The BlackBerry, Research in Motion’s (RIM)
flagship mobile e-mail device with a fervent following among business
people, is stepping out of the boardroom and onto the consumer stage.
For the first time, RIM will include a camera phone, MP3 player and
more with its BlackBerry Pearl, available beginning Sept. 12 for $199
with a two-year contract from T-Mobile.
The phone GSM/GPRS and EDGE-enabled phone, measuring 4.2-inches x
1.97-inches x .57-inches and weighing 3.1 ounces includes a 1.3
mega-pixel camera and a media player for music and videos.
Users navigate around the 3.1-ounce phone with a trackball device and
While the Pearl is a nod toward the consumer segment, RIM hasn’t
forgotten its roots.
The new phone includes an updated keypad for
writing e-mail and text messages.
Support for BlackBerry’s push e-mail
service and the BlackBerry Enterprise Server also includes new IT
policies integrating the Pearl’s camera and memory expansion feature.
‘Fashion’ and e-mail in one Pearl.
Why is RIM entering the consumer, or prosumer, arena?
Growth could be one reason.
“They needed a device at a lower service cost per month,” said
Gartner’s Ken Dulaney.
It appears the company has managed that. Todd Kort, a Gartner analyst, noted the $20 per month cost for the Pearl compares with the up to $50 monthly cost for the BlackBerry.
And the Motorola
consumer-oriented Q phone runs $80 per month.
Along with the Q, most people will compare the Pearl with Palm’s
line of Treo phones, said Kort.
Dulaney agreed. “Palm is very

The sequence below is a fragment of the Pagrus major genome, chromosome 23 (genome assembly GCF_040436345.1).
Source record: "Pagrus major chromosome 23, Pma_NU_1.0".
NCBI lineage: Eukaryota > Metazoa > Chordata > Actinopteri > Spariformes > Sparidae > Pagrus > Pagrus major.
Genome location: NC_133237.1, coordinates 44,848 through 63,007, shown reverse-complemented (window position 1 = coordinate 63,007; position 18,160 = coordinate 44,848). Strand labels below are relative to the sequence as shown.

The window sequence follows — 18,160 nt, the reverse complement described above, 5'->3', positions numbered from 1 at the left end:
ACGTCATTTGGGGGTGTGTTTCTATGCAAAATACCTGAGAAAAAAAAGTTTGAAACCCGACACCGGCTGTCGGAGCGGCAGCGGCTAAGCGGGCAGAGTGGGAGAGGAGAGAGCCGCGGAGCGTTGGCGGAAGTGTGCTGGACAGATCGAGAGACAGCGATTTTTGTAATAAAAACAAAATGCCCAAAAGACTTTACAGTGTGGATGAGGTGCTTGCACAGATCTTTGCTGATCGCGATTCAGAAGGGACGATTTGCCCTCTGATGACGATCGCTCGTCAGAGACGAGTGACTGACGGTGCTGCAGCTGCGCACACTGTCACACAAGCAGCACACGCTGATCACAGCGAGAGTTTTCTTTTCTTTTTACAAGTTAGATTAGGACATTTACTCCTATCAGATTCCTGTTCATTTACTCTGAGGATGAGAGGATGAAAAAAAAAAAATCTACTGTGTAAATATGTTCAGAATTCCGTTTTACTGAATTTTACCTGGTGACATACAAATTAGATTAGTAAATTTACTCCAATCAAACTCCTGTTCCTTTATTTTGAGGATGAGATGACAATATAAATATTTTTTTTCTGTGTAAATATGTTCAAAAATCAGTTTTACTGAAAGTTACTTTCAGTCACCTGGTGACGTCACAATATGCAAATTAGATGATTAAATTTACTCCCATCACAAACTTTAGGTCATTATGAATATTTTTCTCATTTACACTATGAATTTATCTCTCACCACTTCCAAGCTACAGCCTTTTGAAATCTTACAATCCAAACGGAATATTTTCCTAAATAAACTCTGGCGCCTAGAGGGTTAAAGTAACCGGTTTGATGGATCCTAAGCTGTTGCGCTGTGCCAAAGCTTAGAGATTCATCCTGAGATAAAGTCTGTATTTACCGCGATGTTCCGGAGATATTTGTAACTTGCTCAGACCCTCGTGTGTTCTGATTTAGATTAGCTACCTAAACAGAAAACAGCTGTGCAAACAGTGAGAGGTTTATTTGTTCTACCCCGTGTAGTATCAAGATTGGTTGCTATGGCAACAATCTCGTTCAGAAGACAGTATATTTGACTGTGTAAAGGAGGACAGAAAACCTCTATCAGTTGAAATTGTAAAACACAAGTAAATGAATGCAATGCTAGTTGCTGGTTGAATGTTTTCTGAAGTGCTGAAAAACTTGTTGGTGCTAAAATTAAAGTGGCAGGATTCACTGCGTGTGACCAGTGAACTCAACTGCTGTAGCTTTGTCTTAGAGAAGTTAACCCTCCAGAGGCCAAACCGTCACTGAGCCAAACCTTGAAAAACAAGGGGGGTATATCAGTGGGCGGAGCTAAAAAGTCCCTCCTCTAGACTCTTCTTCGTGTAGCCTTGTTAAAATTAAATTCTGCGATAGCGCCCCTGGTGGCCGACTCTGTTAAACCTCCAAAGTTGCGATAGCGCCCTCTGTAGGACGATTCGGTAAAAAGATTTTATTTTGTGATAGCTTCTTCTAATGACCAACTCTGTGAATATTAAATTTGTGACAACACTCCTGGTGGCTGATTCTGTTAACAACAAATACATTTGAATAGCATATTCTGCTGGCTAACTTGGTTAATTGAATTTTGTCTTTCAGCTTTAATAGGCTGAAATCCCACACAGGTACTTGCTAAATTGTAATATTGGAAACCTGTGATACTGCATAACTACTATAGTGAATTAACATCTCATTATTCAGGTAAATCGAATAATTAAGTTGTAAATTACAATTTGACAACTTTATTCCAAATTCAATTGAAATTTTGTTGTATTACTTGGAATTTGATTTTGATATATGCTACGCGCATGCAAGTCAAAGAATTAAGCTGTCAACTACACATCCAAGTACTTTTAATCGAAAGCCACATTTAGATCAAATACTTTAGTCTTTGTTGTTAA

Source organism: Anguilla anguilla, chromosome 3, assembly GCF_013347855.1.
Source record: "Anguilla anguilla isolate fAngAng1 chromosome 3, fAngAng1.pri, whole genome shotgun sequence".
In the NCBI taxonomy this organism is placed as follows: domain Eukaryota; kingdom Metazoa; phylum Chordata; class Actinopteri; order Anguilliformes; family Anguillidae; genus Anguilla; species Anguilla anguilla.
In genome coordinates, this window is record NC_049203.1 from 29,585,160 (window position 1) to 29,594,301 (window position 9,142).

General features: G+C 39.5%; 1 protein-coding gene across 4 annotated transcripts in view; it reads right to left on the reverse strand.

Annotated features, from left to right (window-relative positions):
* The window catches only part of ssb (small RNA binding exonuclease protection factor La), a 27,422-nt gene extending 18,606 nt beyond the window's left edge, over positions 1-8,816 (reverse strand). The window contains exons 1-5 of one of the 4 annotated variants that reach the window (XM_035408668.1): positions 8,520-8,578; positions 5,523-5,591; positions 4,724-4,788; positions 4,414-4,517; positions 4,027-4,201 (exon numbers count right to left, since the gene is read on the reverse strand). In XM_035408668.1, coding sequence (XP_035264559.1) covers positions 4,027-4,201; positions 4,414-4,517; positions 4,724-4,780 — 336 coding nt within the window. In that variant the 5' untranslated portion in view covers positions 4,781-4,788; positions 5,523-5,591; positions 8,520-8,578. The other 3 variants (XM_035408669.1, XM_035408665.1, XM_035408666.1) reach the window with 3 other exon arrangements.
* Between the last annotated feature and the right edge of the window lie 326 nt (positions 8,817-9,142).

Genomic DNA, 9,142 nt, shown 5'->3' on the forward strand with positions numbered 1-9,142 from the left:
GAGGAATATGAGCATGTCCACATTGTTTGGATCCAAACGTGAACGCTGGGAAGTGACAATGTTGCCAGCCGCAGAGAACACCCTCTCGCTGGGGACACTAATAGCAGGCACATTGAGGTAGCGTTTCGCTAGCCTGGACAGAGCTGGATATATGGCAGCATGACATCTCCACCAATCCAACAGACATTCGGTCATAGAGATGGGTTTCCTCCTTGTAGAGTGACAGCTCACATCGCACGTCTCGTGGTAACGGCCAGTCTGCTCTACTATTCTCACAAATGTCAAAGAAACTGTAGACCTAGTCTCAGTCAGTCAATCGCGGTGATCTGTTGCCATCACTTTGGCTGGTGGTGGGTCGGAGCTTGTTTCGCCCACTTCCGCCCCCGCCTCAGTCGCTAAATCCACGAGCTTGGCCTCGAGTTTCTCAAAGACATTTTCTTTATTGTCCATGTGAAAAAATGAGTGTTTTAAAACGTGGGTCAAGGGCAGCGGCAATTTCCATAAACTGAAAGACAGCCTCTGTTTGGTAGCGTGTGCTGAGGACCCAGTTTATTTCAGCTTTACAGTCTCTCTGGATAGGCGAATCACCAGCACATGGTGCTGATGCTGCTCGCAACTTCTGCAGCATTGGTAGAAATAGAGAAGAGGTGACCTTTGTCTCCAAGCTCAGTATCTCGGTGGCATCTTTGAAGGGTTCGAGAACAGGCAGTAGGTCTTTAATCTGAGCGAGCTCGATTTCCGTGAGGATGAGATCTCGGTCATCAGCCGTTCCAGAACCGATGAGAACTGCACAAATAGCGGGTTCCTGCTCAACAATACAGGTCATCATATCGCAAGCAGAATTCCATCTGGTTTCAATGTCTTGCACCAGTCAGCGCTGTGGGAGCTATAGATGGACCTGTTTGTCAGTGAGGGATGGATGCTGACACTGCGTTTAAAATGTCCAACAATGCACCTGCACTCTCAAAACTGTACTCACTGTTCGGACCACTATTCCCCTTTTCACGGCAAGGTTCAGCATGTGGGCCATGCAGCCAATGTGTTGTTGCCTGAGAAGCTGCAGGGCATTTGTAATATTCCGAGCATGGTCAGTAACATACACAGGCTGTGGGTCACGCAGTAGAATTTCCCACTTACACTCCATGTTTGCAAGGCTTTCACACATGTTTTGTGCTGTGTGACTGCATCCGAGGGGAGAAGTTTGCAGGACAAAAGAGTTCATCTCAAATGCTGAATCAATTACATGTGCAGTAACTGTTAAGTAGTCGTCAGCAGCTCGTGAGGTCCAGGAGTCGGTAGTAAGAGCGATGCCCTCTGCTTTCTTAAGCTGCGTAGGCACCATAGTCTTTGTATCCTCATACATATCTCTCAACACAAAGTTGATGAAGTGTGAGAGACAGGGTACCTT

threatened right now being about $200 above the price point of its
competitors RIM and Motorola,” he said.
Indeed, Palm Wednesday warned investors that revenue for the quarter will
drop below expectations.
In a statement, Palm CEO Ed Colligan said
the company expects revenue between $354 million to $356 million for
the period ended Sept. 1.
That’s lower than a June forecast of $380
million to $385 million. Chief reason for the downturn: lower Treo
Expanding the BlackBerry line to include stylish designs and offering
a camera and music is an attempt to break away from being a “one-trick pony,” said Bill Hughes, analyst with In-Stat. “They’re pretty much pigeon-holed as e-mail only.”
A source of early interest in the Pearl may come from BlackBerry
subscribers looking for an alternative to the more hard-core business-oriented RIM smartphone, said Kort.
“It will appeal to people interested in serious e-mail.”
Dulaney called the Pearl a good start, but RIM will need to offer
more versions, especially in a market where buyers choose devices
based on fashion rules.
Verizon Wireless recently unveiled its “Chocolate” device, a portable digital music player and phone that was introduced with a thunder of marketing.
“It is going to require a lot more marketing to pull in people not
familiar with the BlackBerry,” said Kort.
RIM was not available for comment.